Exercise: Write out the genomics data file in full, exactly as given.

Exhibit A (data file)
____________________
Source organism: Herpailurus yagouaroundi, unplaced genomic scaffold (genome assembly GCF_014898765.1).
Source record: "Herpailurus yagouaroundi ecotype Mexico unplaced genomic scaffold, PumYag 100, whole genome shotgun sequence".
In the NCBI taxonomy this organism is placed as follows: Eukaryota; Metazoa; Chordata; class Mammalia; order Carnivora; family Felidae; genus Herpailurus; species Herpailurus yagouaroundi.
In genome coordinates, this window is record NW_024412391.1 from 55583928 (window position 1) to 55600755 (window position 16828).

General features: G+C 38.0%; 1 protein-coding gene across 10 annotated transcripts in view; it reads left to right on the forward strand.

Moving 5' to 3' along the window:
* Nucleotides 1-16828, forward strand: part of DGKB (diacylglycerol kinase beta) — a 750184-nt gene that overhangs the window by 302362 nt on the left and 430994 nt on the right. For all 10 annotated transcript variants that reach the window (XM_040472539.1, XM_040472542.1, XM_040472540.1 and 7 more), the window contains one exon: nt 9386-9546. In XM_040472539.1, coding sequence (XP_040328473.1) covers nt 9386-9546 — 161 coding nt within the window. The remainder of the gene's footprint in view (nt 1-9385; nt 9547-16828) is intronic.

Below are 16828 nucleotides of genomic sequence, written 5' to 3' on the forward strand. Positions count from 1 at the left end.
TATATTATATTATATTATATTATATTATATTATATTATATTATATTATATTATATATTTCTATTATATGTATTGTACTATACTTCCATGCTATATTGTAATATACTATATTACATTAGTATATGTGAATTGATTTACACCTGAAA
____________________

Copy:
Source organism: Herpailurus yagouaroundi, unplaced genomic scaffold (genome assembly GCF_014898765.1).
Source record: "Herpailurus yagouaroundi ecotype Mexico unplaced genomic scaffold, PumYag 100, whole genome shotgun sequence".
In the NCBI taxonomy this organism is placed as follows: Eukaryota; Metazoa; Chordata; class Mammalia; order Carnivora; family Felidae; genus Herpailurus; species Herpailurus yagouaroundi.
In genome coordinates, this window is record NW_024412391.1 from 55583928 (window position 1) to 55600755 (window position 16828).

General features: G+C 38.0%; 1 protein-coding gene across 10 annotated transcripts in view; it reads left to right on the forward strand.

Moving 5' to 3' along the window:
* Nucleotides 1-16828, forward strand: part of DGKB (diacylglycerol kinase beta) — a 750184-nt gene that overhangs the window by 302362 nt on the left and 430994 nt on the right. For all 10 annotated transcript variants that reach the window (XM_040472539.1, XM_040472542.1, XM_040472540.1 and 7 more), the window contains one exon: nt 9386-9546. In XM_040472539.1, coding sequence (XP_040328473.1) covers nt 9386-9546 — 161 coding nt within the window. The remainder of the gene's footprint in view (nt 1-9385; nt 9547-16828) is intronic.

Below are 16828 nucleotides of genomic sequence, written 5' to 3' on the forward strand. Positions count from 1 at the left end.
TATATTATATTATATTATATTATATTATATTATATTATATTATATTATATTATATATTTCTATTATATGTATTGTACTATACTTCCATGCTATATTGTAATATACTATATTACATTAGTATATGTGAATTGATTTACACCTGAAA